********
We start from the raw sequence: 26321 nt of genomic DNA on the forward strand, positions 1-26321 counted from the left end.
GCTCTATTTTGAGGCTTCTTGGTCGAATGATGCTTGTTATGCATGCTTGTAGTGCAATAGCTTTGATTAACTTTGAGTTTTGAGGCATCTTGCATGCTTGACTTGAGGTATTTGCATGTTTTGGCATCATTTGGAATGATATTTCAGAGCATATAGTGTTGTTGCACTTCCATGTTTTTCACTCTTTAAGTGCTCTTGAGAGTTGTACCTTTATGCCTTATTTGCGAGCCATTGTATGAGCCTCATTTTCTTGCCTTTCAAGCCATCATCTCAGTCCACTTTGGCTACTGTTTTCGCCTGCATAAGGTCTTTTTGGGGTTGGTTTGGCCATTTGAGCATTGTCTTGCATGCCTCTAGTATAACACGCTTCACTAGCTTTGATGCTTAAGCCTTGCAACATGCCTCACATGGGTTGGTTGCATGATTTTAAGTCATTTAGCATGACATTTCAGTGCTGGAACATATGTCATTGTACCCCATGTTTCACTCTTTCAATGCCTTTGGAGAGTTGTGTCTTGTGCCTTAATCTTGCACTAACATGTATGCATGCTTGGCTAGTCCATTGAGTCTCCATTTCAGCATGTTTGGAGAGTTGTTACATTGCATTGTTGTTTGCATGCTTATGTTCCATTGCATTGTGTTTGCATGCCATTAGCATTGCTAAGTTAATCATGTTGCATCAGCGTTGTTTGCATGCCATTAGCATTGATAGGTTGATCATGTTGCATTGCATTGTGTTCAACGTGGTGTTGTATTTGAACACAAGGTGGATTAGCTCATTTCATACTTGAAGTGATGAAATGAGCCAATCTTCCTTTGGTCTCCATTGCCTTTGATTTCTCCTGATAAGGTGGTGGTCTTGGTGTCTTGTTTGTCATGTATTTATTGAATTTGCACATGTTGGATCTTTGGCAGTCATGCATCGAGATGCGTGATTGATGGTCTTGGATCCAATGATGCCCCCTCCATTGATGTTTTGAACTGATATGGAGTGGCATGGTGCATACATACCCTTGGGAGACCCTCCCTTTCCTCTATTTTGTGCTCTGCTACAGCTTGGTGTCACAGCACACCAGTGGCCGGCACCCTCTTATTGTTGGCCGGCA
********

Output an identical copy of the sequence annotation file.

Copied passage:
We start from the raw sequence: 26321 nt of genomic DNA on the forward strand, positions 1-26321 counted from the left end.
GCTCTATTTTGAGGCTTCTTGGTCGAATGATGCTTGTTATGCATGCTTGTAGTGCAATAGCTTTGATTAACTTTGAGTTTTGAGGCATCTTGCATGCTTGACTTGAGGTATTTGCATGTTTTGGCATCATTTGGAATGATATTTCAGAGCATATAGTGTTGTTGCACTTCCATGTTTTTCACTCTTTAAGTGCTCTTGAGAGTTGTACCTTTATGCCTTATTTGCGAGCCATTGTATGAGCCTCATTTTCTTGCCTTTCAAGCCATCATCTCAGTCCACTTTGGCTACTGTTTTCGCCTGCATAAGGTCTTTTTGGGGTTGGTTTGGCCATTTGAGCATTGTCTTGCATGCCTCTAGTATAACACGCTTCACTAGCTTTGATGCTTAAGCCTTGCAACATGCCTCACATGGGTTGGTTGCATGATTTTAAGTCATTTAGCATGACATTTCAGTGCTGGAACATATGTCATTGTACCCCATGTTTCACTCTTTCAATGCCTTTGGAGAGTTGTGTCTTGTGCCTTAATCTTGCACTAACATGTATGCATGCTTGGCTAGTCCATTGAGTCTCCATTTCAGCATGTTTGGAGAGTTGTTACATTGCATTGTTGTTTGCATGCTTATGTTCCATTGCATTGTGTTTGCATGCCATTAGCATTGCTAAGTTAATCATGTTGCATCAGCGTTGTTTGCATGCCATTAGCATTGATAGGTTGATCATGTTGCATTGCATTGTGTTCAACGTGGTGTTGTATTTGAACACAAGGTGGATTAGCTCATTTCATACTTGAAGTGATGAAATGAGCCAATCTTCCTTTGGTCTCCATTGCCTTTGATTTCTCCTGATAAGGTGGTGGTCTTGGTGTCTTGTTTGTCATGTATTTATTGAATTTGCACATGTTGGATCTTTGGCAGTCATGCATCGAGATGCGTGATTGATGGTCTTGGATCCAATGATGCCCCCTCCATTGATGTTTTGAACTGATATGGAGTGGCATGGTGCATACATACCCTTGGGAGACCCTCCCTTTCCTCTATTTTGTGCTCTGCTACAGCTTGGTGTCACAGCACACCAGTGGCCGGCACCCTCTTATTGTTGGCCGGCA